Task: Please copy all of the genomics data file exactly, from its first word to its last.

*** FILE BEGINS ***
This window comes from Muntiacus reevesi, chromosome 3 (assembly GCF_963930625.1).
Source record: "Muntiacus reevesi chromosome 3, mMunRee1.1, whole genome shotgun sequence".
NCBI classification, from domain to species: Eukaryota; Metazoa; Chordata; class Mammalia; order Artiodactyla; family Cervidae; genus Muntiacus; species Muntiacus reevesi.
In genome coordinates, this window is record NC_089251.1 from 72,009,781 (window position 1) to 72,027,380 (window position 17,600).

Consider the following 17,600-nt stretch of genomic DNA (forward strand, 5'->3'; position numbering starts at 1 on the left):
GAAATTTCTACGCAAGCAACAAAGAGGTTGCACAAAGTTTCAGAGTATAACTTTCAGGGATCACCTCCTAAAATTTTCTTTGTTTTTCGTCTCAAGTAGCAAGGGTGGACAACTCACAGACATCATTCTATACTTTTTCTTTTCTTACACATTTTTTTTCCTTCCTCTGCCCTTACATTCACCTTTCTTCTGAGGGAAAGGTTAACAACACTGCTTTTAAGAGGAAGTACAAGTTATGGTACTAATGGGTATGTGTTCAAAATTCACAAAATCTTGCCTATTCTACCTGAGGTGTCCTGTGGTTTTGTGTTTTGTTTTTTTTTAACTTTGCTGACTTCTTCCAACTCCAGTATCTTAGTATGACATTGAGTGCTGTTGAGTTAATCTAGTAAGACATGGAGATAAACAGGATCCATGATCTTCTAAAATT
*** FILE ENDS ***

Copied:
This window comes from Muntiacus reevesi, chromosome 3 (assembly GCF_963930625.1).
Source record: "Muntiacus reevesi chromosome 3, mMunRee1.1, whole genome shotgun sequence".
NCBI classification, from domain to species: Eukaryota; Metazoa; Chordata; class Mammalia; order Artiodactyla; family Cervidae; genus Muntiacus; species Muntiacus reevesi.
In genome coordinates, this window is record NC_089251.1 from 72,009,781 (window position 1) to 72,027,380 (window position 17,600).

Consider the following 17,600-nt stretch of genomic DNA (forward strand, 5'->3'; position numbering starts at 1 on the left):
GAAATTTCTACGCAAGCAACAAAGAGGTTGCACAAAGTTTCAGAGTATAACTTTCAGGGATCACCTCCTAAAATTTTCTTTGTTTTTCGTCTCAAGTAGCAAGGGTGGACAACTCACAGACATCATTCTATACTTTTTCTTTTCTTACACATTTTTTTTCCTTCCTCTGCCCTTACATTCACCTTTCTTCTGAGGGAAAGGTTAACAACACTGCTTTTAAGAGGAAGTACAAGTTATGGTACTAATGGGTATGTGTTCAAAATTCACAAAATCTTGCCTATTCTACCTGAGGTGTCCTGTGGTTTTGTGTTTTGTTTTTTTTTAACTTTGCTGACTTCTTCCAACTCCAGTATCTTAGTATGACATTGAGTGCTGTTGAGTTAATCTAGTAAGACATGGAGATAAACAGGATCCATGATCTTCTAAAATT